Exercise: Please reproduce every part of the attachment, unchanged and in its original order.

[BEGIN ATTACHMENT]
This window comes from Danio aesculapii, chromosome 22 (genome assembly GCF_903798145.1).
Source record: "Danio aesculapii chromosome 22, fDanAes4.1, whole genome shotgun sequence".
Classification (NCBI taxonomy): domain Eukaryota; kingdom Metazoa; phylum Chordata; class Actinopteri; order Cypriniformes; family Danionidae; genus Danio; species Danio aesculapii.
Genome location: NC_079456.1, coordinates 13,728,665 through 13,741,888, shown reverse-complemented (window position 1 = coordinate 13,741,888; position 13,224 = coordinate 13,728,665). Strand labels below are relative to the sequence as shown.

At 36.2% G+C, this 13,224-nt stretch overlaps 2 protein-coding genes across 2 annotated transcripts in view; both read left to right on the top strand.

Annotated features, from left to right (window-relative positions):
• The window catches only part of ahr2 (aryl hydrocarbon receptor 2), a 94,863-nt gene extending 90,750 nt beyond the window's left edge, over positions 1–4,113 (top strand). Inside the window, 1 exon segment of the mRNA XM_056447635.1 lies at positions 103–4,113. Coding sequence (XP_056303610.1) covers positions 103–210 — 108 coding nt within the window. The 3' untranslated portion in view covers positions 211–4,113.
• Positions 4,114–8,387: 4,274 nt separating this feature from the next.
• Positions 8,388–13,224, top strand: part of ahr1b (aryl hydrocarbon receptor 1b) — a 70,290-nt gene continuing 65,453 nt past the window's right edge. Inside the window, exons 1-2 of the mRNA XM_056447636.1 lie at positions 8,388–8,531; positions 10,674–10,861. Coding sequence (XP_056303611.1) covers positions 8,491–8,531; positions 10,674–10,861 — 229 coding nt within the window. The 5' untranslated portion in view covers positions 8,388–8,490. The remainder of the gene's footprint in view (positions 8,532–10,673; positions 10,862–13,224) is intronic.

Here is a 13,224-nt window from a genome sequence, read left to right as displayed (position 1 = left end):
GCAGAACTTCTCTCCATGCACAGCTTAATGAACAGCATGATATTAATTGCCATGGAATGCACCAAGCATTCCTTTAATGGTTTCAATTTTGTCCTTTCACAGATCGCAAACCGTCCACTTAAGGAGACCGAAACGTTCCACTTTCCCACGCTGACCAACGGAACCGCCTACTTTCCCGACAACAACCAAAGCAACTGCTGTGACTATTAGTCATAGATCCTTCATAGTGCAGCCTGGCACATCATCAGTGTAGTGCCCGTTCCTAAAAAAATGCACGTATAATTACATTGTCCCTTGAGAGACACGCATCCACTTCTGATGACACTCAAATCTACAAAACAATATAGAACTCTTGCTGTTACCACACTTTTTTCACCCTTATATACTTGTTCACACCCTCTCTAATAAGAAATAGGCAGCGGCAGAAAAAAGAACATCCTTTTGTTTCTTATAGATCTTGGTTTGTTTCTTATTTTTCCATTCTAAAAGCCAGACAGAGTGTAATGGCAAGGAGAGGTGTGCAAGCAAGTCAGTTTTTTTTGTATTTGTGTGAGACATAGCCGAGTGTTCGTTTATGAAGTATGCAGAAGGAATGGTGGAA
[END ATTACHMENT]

This window comes from Danio aesculapii, chromosome 22 (genome assembly GCF_903798145.1).
Source record: "Danio aesculapii chromosome 22, fDanAes4.1, whole genome shotgun sequence".
Classification (NCBI taxonomy): domain Eukaryota; kingdom Metazoa; phylum Chordata; class Actinopteri; order Cypriniformes; family Danionidae; genus Danio; species Danio aesculapii.
Genome location: NC_079456.1, coordinates 13,728,665 through 13,741,888, shown reverse-complemented (window position 1 = coordinate 13,741,888; position 13,224 = coordinate 13,728,665). Strand labels below are relative to the sequence as shown.

At 36.2% G+C, this 13,224-nt stretch overlaps 2 protein-coding genes across 2 annotated transcripts in view; both read left to right on the top strand.

Annotated features, from left to right (window-relative positions):
• The window catches only part of ahr2 (aryl hydrocarbon receptor 2), a 94,863-nt gene extending 90,750 nt beyond the window's left edge, over positions 1–4,113 (top strand). Inside the window, 1 exon segment of the mRNA XM_056447635.1 lies at positions 103–4,113. Coding sequence (XP_056303610.1) covers positions 103–210 — 108 coding nt within the window. The 3' untranslated portion in view covers positions 211–4,113.
• Positions 4,114–8,387: 4,274 nt separating this feature from the next.
• Positions 8,388–13,224, top strand: part of ahr1b (aryl hydrocarbon receptor 1b) — a 70,290-nt gene continuing 65,453 nt past the window's right edge. Inside the window, exons 1-2 of the mRNA XM_056447636.1 lie at positions 8,388–8,531; positions 10,674–10,861. Coding sequence (XP_056303611.1) covers positions 8,491–8,531; positions 10,674–10,861 — 229 coding nt within the window. The 5' untranslated portion in view covers positions 8,388–8,490. The remainder of the gene's footprint in view (positions 8,532–10,673; positions 10,862–13,224) is intronic.

Here is a 13,224-nt window from a genome sequence, read left to right as displayed (position 1 = left end):
GCAGAACTTCTCTCCATGCACAGCTTAATGAACAGCATGATATTAATTGCCATGGAATGCACCAAGCATTCCTTTAATGGTTTCAATTTTGTCCTTTCACAGATCGCAAACCGTCCACTTAAGGAGACCGAAACGTTCCACTTTCCCACGCTGACCAACGGAACCGCCTACTTTCCCGACAACAACCAAAGCAACTGCTGTGACTATTAGTCATAGATCCTTCATAGTGCAGCCTGGCACATCATCAGTGTAGTGCCCGTTCCTAAAAAAATGCACGTATAATTACATTGTCCCTTGAGAGACACGCATCCACTTCTGATGACACTCAAATCTACAAAACAATATAGAACTCTTGCTGTTACCACACTTTTTTCACCCTTATATACTTGTTCACACCCTCTCTAATAAGAAATAGGCAGCGGCAGAAAAAAGAACATCCTTTTGTTTCTTATAGATCTTGGTTTGTTTCTTATTTTTCCATTCTAAAAGCCAGACAGAGTGTAATGGCAAGGAGAGGTGTGCAAGCAAGTCAGTTTTTTTTGTATTTGTGTGAGACATAGCCGAGTGTTCGTTTATGAAGTATGCAGAAGGAATGGTGGAA